The pending() method is a bonus for when one wants to track the progress of currently pending tasks. Example usage:

tasks = TaskQueue(MAX_CONCURRENT_TASKS)
async for work_item in work_iter():  # E.g., a database or a queue.
    await tasks.put(do_work(work_item))

print(f"All tasks enqueued. Currently {len(tasks)} task(s) pending.")
async for i in tasks.pending():
    print("Number of pending tasks:", i)

One could also add a join() method that just does await asyncio.gather(*self.tasks).

1
  • 1
    I really like this answer. Using the TaskQueue is very easy and it does exactly what I was looking for. In my case, reading from an input queue that never ends, allows me to process X amount of items in parallel (async), consuming another item from the input queue for each processed item. When the input queue is empty, the code will just wait for more items and process those as well.
    – eitama
    Sep 12, 2023 at 12:22
0

When using FastAPI on Windows, we can be limited by the number of concurrent connections, as the default is 64 (defined by the var FD_SETSIZE).

More info at https://learn.microsoft.com/en-us/windows/win32/api/winsock2/nf-winsock2-select?redirectedfrom=MSDN

Despite defining ProactorEventLoop (that uses IOCP), on Python versions, prior to 3.7, the select() routines are used, leading to exceptions.

One alternative is to use Andrei's answer to limit the number of concurrent connections in an ML/DL context. Using asyncio + hypercorn + FastAPI, the code is the following:

from hypercorn.config import Config
from hypercorn.asyncio import serve
from fastapi import FastAPI
import asyncio
import json
import time
import sys

app = FastAPI()
conn_limit = 10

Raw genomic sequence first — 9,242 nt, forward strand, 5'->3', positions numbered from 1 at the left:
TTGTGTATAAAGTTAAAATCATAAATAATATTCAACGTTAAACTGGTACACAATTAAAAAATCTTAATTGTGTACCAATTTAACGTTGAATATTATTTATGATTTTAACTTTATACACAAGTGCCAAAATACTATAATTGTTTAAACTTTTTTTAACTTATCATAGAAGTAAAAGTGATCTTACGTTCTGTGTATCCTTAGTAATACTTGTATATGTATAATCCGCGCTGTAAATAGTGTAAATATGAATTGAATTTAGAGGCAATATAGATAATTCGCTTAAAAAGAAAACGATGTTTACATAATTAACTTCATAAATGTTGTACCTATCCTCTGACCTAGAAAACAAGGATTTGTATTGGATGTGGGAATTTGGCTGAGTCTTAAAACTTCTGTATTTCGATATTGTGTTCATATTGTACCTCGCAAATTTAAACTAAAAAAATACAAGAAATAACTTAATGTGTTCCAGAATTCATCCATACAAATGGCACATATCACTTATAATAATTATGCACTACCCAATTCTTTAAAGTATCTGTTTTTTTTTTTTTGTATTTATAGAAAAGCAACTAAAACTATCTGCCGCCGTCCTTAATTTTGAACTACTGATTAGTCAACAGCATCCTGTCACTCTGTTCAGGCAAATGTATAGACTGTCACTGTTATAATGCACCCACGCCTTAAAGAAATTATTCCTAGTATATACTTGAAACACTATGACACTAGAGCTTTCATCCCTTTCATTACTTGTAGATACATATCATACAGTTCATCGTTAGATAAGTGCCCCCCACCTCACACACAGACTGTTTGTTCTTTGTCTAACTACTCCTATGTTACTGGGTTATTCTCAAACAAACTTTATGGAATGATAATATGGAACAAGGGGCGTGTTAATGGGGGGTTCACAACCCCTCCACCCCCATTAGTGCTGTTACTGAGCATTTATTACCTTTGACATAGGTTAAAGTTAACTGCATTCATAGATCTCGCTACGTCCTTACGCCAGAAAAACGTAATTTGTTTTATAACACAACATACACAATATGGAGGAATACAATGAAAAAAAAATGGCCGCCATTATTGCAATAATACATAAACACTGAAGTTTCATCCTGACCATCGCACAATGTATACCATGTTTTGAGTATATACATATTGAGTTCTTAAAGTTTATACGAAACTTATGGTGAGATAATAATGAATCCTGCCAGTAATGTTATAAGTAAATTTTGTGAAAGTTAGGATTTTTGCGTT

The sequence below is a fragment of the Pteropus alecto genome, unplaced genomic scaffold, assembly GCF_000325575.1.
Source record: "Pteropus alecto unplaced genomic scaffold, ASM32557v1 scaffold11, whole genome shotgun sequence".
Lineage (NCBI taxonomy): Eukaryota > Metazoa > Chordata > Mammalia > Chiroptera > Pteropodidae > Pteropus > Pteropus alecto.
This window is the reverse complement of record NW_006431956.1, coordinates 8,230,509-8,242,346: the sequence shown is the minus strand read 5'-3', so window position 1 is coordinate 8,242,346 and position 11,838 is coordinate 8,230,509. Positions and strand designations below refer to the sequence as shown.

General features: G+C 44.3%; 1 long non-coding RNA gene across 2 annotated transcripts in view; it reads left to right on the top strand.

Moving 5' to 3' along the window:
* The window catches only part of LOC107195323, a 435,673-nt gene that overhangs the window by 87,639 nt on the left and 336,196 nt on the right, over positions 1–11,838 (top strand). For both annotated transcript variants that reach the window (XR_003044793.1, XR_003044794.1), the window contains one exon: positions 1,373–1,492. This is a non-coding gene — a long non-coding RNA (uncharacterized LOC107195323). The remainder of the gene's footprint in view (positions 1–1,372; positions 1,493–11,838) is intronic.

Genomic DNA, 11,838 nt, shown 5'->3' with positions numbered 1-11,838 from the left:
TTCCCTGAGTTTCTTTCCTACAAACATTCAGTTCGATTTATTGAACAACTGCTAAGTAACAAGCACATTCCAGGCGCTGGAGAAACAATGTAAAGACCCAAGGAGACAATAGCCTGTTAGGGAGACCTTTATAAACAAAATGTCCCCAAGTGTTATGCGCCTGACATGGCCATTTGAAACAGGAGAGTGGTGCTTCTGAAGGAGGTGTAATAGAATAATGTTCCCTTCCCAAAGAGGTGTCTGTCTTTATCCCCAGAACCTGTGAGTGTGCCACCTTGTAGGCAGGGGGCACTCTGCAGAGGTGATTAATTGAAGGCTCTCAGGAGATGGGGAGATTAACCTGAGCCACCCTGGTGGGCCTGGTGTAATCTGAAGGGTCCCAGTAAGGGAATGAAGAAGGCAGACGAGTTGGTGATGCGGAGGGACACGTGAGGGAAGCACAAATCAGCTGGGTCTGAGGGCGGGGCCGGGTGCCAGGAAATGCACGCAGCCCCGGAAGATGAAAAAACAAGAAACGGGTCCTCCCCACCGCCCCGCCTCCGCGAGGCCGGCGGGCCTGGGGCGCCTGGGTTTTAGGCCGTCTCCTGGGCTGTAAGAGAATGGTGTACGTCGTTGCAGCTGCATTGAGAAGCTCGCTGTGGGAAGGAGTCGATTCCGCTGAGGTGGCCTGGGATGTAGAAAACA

async def gather_with_concurrency(n, *coros):
    """
    From Andrei's answer
    """
    semaphore = asyncio.Semaphore(n)

    async def sem_coro(coro):
        async with semaphore:
            return await coro
    return await asyncio.gather(*(sem_coro(c) for c in coros))


@app.get('/app/test')
def req_test():
    time.sleep(1)
    return {"test": "ok"}


if __name__ == "__main__":
    # Start the loop
    config = Config()
    config.bind = [f"0.0.0.0:12000"]
    config.workers = 1
    if sys.platform == 'win32':
        logger.info("Setting proactor event loop for Windows platform.")
        loop = asyncio.ProactorEventLoop()
        asyncio.set_event_loop(loop)
    loop = asyncio.get_event_loop()
    loop.run_until_complete(gather_with_concurrency(conn_limit, serve(app, config)))
    loop.close()

Obs: This script was tested on Python 3.7.16 against 1000 workers on Apache JMeter.

0

I like using aiometer for limiting concurrency, so maybe this helps someone stumbling across the post. Aiometer also has good documentation on github and a Wiki page. Here's a possible solution to original question, although I have provided it without an in-depth understanding of the asyncio.Event() etc. - which I am jet to learn - hence the warning at the end.

from random import randint
import asyncio
import aiometer
import functools


async def download(code, some_other_arg=None):
    wait_time = randint(1, 5)
    print('downloading {} will take {} second(s)'.format(code, wait_time))
    await asyncio.sleep(wait_time)  # I/O, context will switch to main function
    print('downloaded {}'.format(code))
    return randint(1, 100) #return some random data

tasks = [download(i) for i in range(9)]


async def main():
    async with aiometer.amap(
        functools.partial(download, some_other_arg='foo'),
        tasks,
        max_at_once=3, # Limit maximum number of concurrently running tasks.
        max_per_second=100,  # Limit request rate to not overload the server.
    ) as results:
        async for data in results:
            print("Data returned: ", data)

if __name__ == '__main__':
    asyncio.run(main())

This does however produce a RuntimeWarning which I couldn't yet figure out and in a bigger project may be a dealbreaker:

sys:1: RuntimeWarning: coroutine 'download' was never awaited

If someone knows how to fix above error in this, it will help, but it still seems to run fine nonetheless. I tried this substitution in the task creation part, but it didn't run at all, with the same error:

tasks = [asyncio.create_task(download(i)) for i in range(9)]